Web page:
Saturday, December 4, 1982

THE ILLUSION OF LIGHT: notes to a landscape painter (Frank Gannon)

Notes to a landscape painter

Just as I'm beginning to see color notes
the way fog resting on a green-eyed patch of ocean
turns to pale jade, or a wedge of sunlight
carves a bright cerulean wafer of sea,
and cantilevered mountains amidst swells
tease color across its taut surface,

you said, "find a red-tailed hawk circling in the sky.
His cry will make you forget the pain."
What I didn't see was how light belays notes of color
to your eye as you stroke the landscape.
"There isn't anyone else I'm seeing," you said,
and it dawns on me that this light is your mistress.

A web of my hair fell across your face
and you said you couldn't breathe.
A friend once said, "when lovers disagree,
one casts his vote and the other negates it."
No one told me the choices would be so limited.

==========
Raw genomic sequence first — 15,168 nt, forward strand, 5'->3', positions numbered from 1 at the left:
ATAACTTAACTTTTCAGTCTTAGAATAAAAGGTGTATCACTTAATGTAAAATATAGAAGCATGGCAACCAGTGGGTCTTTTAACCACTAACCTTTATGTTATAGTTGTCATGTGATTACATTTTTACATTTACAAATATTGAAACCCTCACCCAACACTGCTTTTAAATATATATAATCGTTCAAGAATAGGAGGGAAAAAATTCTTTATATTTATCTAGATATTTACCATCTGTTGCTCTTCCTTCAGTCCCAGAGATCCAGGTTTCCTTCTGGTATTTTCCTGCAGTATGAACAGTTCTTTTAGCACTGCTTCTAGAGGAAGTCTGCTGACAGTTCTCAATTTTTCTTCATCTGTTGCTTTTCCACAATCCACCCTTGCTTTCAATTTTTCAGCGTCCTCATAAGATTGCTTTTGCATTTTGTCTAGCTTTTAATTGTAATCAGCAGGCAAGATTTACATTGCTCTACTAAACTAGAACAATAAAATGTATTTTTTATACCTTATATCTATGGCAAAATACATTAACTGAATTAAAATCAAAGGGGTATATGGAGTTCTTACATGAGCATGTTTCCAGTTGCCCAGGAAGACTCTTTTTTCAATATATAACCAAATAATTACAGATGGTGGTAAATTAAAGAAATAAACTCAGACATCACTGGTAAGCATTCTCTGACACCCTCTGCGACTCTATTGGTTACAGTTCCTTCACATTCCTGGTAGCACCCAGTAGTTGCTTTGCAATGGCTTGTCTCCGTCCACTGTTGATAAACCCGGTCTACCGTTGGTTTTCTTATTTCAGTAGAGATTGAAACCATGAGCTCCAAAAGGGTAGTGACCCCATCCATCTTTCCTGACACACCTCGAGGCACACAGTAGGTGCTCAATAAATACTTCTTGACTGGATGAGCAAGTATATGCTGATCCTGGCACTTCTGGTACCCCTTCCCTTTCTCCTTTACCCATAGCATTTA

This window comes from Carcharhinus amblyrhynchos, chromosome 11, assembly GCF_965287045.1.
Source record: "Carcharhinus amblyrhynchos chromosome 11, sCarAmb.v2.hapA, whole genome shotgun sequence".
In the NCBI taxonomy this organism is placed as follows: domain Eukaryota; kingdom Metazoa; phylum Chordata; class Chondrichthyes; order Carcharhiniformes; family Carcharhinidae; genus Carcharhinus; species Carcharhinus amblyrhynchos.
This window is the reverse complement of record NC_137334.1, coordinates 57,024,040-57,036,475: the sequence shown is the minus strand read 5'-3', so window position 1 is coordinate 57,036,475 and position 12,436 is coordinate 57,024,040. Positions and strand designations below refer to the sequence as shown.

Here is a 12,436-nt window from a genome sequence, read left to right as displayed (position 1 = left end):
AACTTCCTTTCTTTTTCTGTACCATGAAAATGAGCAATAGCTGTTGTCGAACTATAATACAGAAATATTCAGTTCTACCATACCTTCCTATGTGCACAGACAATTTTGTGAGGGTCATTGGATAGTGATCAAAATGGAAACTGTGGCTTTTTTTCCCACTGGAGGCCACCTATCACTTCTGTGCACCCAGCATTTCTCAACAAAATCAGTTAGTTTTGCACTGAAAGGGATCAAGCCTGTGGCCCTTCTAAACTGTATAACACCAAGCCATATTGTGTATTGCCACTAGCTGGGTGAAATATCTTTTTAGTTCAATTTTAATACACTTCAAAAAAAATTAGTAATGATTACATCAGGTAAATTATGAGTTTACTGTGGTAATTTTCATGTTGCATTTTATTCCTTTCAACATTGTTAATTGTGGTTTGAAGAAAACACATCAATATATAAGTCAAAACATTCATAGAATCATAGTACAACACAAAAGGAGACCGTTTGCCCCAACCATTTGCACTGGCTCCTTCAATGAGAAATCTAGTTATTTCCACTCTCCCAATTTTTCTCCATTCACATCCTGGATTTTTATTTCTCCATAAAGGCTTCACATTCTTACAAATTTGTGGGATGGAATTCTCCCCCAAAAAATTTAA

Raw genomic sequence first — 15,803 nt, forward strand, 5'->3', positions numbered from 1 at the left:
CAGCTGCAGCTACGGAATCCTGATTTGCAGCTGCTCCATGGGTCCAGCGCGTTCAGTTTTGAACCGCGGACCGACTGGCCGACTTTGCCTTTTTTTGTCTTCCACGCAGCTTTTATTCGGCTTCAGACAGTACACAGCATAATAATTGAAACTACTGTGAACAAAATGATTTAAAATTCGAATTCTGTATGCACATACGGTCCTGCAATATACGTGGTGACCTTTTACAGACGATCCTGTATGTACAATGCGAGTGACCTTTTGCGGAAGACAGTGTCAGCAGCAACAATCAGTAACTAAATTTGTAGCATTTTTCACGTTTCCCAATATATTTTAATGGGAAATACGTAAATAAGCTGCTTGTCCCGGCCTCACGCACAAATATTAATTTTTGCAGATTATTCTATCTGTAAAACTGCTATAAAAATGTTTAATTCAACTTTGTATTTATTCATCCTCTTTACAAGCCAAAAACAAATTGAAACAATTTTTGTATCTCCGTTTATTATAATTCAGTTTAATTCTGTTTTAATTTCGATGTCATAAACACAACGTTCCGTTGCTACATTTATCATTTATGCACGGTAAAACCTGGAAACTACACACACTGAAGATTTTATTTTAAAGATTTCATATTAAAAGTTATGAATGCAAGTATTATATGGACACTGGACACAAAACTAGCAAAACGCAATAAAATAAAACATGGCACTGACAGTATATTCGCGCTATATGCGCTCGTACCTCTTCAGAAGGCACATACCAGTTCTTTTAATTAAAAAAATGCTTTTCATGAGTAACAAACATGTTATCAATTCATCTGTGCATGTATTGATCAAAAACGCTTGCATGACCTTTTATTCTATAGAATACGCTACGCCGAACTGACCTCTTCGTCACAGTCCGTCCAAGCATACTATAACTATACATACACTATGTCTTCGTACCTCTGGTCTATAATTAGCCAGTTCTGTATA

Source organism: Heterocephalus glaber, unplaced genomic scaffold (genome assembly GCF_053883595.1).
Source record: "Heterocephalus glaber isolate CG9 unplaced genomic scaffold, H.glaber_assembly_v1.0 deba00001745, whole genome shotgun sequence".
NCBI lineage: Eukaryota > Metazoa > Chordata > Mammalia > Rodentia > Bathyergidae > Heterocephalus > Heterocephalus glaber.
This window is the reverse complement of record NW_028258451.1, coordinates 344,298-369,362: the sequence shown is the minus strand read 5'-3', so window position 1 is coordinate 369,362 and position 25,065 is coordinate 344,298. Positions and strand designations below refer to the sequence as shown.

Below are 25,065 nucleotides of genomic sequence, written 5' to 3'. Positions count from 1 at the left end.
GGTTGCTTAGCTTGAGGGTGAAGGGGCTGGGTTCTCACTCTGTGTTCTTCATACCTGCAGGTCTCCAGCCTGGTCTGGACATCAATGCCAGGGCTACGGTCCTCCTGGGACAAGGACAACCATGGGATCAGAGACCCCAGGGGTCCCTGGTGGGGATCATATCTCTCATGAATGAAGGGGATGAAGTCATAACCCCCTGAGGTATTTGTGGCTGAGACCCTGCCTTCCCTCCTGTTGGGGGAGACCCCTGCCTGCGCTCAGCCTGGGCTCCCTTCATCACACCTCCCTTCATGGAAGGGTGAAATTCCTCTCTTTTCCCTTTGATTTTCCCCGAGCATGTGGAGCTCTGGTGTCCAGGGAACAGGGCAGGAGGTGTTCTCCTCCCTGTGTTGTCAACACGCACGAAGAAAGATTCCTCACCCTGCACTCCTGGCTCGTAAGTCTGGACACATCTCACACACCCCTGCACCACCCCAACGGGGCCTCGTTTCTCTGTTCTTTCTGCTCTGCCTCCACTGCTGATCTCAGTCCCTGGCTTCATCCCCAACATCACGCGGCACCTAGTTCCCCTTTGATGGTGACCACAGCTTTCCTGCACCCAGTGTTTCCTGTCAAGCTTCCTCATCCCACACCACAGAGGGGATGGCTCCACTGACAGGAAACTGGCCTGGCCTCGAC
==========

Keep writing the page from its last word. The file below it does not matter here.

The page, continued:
Our conmingled clothing in a dark pile
at the foot of the bed casts tall shadows
as you held them up, a hooded cloak of darkness
stealthily slipped over the hills robbing them of color.
No one told you the night is for lovers.

At Bridgehaven, I found a hawk crouched on a pylon.
I said, "if he flies away, I'll forget the pain."
But he wouldn't fly away. Dammit!
I had to shake my fist at him and scream.
A hawk is not a feather daisy one plucks petals from.

Now, the dark painting you gave me makes more sense.
Who breaks up with someone on their birthday?
When I looked, it filled me with a feeling of loss
What I couldn't understand, because it wasn't
anything like your impressionist landscapes
but of a fence hemmed in by shadow.

The light peeked out from behind trees
teasing the viewer's eye around the corner, out of reach.
But, a painting is only an illusion of light after all,
just as these words are an illusion of feeling.
Didn't they tell you—if you stare at the sun too long,
you'll go blind?